There’s something to be said about that. Nothing does last forever. Both blogging and first class cricket at ends of the sport’s scale.

Especially when you see that one of the Wisden Cricket Photos of the Year didn’t even get the ball in shot. I did!

P1080219

Have a great weekend, and speak when I have something to say!

Dmitri (Peter)

His Son Is Working For The Daily Mail, It’s A Steady Job…..

It was Public Enemy, in their seminal hit “Fight The Power” that they issued the line “most of my heroes don’t appear on no stamp”. Given Danny loved my Eminem reference last time, I thought I had to do another rap lyric to get the piece started. I’m a bit dense like that. But there is a point. If just a weak one.

Public Enemy clearly had civil rights and black empowerment in mind in their song, but we have our own more sedate versions (and I’m tearing this link apart too much, I know). When it comes to cricket, the game we play(ed), there are plenty of heroes, unsung ones from club life around the country. Those that give up their time, play into old age, keeping clubs going. They don’t appear on the major stage, nor would they want it. It’s the love of the game.

From my perspective, my club had one in particular who passed away in 2014. A terrific man, a terrific inspiration and a great recipient of the humour that came his way. He’s still missed.

However those of you on Twitter, who follow our feeds may well know where this is leading. Chris is going to be too modest to shout this out, but his piece written a year to the day tomorrow has been included in the Blog Review in this year’s Wisden Cricketer’s Almanack. The piece “Standing on the Shoulders of Giants” was an amazing one that resonated far and wide, proved, if proof were needed that this blog is not a one trick pony, and that one of the best writers out there gets the due credit his effort and ability deserves. Yes, it’s a bit Smashy and Nicey, but well done sir.

Three years out of four for this blog and it’s predecessor in Wisden. Not bad for bilious inadequates. Whereas the last two were for hammering a message, this one is for the brilliant handling of the subject matter, and catching the mood in a game completely insecure in its standing in the country, nervous at the future. Looking back to the past reminds us of what we probably need to do. Remembering who went before is essential. They are inspirational.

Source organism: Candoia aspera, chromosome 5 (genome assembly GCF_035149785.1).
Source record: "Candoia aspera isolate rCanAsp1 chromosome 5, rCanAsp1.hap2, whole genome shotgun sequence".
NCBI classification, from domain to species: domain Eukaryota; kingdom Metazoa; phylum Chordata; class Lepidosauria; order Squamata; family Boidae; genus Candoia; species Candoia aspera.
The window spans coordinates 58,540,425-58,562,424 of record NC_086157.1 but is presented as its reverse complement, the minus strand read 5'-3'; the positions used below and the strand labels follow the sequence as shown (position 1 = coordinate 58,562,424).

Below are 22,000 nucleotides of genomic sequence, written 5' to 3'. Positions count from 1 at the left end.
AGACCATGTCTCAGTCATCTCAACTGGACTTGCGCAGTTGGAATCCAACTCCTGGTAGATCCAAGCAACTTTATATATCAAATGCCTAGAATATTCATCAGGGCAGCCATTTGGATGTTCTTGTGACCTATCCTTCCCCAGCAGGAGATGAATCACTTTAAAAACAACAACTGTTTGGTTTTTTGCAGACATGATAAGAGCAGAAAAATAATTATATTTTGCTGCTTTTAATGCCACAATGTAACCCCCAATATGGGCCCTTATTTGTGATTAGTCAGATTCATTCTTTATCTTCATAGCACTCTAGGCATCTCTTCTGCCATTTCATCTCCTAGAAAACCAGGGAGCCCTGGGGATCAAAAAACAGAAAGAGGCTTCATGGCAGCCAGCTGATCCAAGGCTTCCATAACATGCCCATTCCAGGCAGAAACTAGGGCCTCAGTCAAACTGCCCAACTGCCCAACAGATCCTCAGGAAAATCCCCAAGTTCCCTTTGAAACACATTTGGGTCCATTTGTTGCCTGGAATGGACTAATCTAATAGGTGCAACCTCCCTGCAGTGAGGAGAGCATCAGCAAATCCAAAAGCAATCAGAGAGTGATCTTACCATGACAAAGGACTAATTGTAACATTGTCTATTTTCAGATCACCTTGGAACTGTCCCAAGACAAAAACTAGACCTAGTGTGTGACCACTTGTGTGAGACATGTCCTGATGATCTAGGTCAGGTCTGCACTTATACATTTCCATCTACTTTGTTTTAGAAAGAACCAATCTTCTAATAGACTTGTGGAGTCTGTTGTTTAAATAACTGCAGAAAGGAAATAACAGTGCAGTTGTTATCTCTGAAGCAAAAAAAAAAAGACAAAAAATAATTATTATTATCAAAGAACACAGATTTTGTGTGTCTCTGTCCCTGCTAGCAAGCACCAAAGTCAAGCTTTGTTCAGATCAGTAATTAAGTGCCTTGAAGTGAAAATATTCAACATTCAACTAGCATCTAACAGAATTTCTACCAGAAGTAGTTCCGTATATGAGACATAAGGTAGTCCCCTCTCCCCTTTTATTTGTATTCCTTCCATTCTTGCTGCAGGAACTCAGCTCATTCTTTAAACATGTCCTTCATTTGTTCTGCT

Top stuff, Chris.

Sympathy For The Devil

David Warner is a massively unlikable person. He’s violent. He’s aggressive and insulting. He’s a cheat. Perhaps worst of all, he’s a hypocrite. It has been pretty amusing to several outside observers, including myself, how his past words and actions in this South Africa series have come back to bite him.

And so, with all of this baggage, it’s somewhat remarkable that Cricket Australia’s actions have led me to feel at least some small measure of sympathy for him. Obviously not much, but arguably a lot more than he otherwise deserves.

Warner was neither directly responsible for the ball tampering nor the man in charge. He hasn’t received any punishment from the ICC, unlike Steve Smith and Cameron Bancroft. He is, however, unpopular in the Australian dressing room and in the international cricket press. Even a large portion of the team’s own supporters have tired of his antics, stereotypically Australian thought they might have been. In other words, he is an ideal scapegoat.

Bad Timing

It seems fair to say that the harsh punishments meted out to the ‘Sandpaper 3’ has more to do with Cricket Australia’s financial position than any kind of ethical stance. Within a few days of the ball tampering incident, which itself came after a series of unflattering stories involving Warner earlier in the series, the Australian Test series sponsor pulled out of their agreement. This action potentially costs CA $20m over the next three years. Even more importantly, this winter (at least for those in the wrong hemisphere) was also meant to be the time when new TV deals for Australian cricket were meant to be struck.